If you were just going by the heat and humidity you might be thinking that it's still the "Dog Days of Summer" instead of the last days of Summer. This has been what the old tymers called a good garden year. Huh! now I am an old tymer too, what a fitting welcome to oldtymerhood.
And you know, I am not looking forward to the cold and snow, I never do. But the beauty of Fall, well that is different. At least for now anyway. I was lucky enough to visit an old homestead, built in the 1840's, and see the huge stone and brick structure in the root cellar that was the footer for the kitchen hearth, a kitchen hearth that set the place on fire a couple times. I typed kitchen heart instead of hearth, but corrected it, now that I think on it, the kitchen hearth is the heart of a home.
In the kitchen above there are several wainscot cabinets, and a massive dry sink, all painted a rusty autumnal orange with blue trim. A pitcher pump , it's cold and clean tasting water, stands ready . And overhead a tin ceiling with many layers of light blue paint. There against one wall is an old coal fired cook stove with 6 lids, 2 ovens. and a water reservoir, that would have been filled with cold water from the pump makes a few gallons of hot water using the heat from the cooking fire. On the drain board is a stack of the biggest cucumbers I have ever see, I thought they were zucchini at first.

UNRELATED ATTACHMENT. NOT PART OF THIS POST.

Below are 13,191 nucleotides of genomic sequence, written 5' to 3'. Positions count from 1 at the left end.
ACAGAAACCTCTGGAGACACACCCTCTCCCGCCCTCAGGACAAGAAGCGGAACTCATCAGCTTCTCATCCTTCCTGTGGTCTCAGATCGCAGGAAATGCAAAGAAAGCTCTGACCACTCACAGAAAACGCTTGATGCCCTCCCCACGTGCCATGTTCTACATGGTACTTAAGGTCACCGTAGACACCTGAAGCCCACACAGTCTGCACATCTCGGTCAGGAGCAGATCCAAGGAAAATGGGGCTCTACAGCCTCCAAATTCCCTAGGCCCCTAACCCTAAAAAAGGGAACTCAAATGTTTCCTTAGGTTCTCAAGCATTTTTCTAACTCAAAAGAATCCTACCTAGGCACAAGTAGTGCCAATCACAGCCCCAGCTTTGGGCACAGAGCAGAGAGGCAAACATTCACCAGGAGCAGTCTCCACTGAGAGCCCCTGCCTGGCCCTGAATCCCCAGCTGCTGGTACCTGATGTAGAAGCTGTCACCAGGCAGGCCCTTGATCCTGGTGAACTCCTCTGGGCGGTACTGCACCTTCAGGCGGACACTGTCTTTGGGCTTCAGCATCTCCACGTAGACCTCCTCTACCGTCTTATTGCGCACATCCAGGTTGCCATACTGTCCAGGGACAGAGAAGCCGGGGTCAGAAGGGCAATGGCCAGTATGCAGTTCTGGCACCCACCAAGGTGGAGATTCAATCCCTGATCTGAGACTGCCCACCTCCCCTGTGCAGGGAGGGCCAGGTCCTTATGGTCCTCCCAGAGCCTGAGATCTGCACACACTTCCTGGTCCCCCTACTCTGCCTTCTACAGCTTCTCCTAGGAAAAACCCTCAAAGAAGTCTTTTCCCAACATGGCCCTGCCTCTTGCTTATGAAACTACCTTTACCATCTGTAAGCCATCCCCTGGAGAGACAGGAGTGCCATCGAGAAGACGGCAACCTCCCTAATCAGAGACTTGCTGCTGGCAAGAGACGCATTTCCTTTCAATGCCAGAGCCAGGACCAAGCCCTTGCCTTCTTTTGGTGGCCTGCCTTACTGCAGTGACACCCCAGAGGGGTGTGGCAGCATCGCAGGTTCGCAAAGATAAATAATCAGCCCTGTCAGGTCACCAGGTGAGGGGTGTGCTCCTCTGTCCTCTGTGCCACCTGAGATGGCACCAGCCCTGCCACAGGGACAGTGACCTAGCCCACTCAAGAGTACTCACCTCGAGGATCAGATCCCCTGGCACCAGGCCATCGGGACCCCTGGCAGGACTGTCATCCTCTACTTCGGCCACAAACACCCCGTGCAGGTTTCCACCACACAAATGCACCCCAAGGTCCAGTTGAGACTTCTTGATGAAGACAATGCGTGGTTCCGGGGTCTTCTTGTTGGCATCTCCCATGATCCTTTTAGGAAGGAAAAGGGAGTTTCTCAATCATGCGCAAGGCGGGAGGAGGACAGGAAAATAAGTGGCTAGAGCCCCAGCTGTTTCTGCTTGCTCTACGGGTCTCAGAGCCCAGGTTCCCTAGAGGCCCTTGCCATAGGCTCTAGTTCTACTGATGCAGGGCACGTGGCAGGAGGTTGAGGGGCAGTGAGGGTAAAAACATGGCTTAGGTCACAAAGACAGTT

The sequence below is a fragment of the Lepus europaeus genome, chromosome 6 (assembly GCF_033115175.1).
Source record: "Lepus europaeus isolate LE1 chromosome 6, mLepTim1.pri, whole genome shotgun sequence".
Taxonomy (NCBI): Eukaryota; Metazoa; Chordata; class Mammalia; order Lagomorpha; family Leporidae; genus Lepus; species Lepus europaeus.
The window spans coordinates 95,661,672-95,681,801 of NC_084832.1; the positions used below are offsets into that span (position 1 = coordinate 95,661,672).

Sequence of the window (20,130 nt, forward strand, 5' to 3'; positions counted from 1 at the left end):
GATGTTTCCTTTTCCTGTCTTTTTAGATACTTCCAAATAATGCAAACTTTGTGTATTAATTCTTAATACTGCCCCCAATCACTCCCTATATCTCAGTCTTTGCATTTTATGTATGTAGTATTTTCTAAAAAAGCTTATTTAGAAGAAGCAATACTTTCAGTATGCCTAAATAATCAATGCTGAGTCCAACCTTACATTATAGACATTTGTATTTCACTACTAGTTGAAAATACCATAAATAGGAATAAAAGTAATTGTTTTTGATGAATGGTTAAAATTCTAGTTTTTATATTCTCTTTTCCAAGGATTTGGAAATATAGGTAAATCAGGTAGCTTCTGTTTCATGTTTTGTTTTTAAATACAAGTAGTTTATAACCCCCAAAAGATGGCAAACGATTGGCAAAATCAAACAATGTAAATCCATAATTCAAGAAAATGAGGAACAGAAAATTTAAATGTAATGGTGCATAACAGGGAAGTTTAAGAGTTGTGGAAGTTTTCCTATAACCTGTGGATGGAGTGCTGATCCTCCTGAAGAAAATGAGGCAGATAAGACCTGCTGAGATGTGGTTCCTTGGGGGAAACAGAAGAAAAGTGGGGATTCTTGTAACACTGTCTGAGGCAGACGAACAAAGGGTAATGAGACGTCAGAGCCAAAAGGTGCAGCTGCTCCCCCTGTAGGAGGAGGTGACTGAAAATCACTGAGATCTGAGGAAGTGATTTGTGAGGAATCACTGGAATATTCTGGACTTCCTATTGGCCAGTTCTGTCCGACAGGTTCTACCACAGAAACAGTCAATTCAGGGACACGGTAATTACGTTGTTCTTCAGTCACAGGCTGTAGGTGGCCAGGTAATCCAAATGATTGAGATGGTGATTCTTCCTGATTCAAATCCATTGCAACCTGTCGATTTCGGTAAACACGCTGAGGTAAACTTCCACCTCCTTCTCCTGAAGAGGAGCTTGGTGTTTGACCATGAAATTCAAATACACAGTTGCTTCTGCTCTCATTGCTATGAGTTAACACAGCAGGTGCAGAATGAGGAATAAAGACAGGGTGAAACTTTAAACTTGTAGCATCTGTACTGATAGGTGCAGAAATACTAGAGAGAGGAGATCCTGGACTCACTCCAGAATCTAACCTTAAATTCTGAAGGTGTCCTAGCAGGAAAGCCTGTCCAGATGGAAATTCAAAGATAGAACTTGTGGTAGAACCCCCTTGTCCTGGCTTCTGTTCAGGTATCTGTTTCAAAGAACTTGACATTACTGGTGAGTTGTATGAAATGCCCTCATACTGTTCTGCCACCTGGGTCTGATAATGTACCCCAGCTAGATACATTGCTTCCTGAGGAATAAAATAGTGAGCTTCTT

We began to peel and slice those monumental cukes, I was thinking they were going to be tough and sour, but no. They were refreshing and tender, sliced into a large blue bowl then layered with salt, pepper, and dill and covered with a tea towel and set aside until it was suppertime. Somewhere I read that people can recognize
smells recalled from their youth, I believe that to be true. I could close my eyes and I was standing beside my grandmother. Her kitchen is where I saw cheese made and chickens cleaned and prepared for the table, learned the meaning of "butter the size of an egg, and how to test the temperature of an oven using a generous pinch of flour tossed onto the bottom of the oven, I don't remember that lesson very well, though.
I learned what I knew about gardening from my other grandmother. I started out with a big patch of freshly tilled soil to plant my first crop.
She made cheese also, but the thing she knew the most about was growing things, especially tomatoes.
Strewn around this litchen are boxes with all varieties of tomatoes in them, the prime ones are crushed into jars, a technique I call "washing my hands in tomatoes". The idea being to cram as many peeled tomatoes into each jar as possible. They are truly summer in a jar come the snows of January and February. Now in the oppressive heat and humidity of this August, early September I try to keep that in mind. First the jars are carefully washed and turned upside down on towels to dry. The tomatoes are picked over and washed. Some will be cut up and crushed in a large stock pot and then put through a food mill to removes the skins and seeds to make that most awesome of winters treats, home made tomato juice, just tomatoes and a dash of salt, I like a hint of black pepper in my tomato juice.
The days of late summer are delights to me, with their clear skies, and summery weather, and abundance of fresh fruits and vegetables, and of course the cooler nights that are so good for sleeping and stargazing. There is color everywhere, even the color of daylight as warmed to a soft golden color. There are never enough of these days.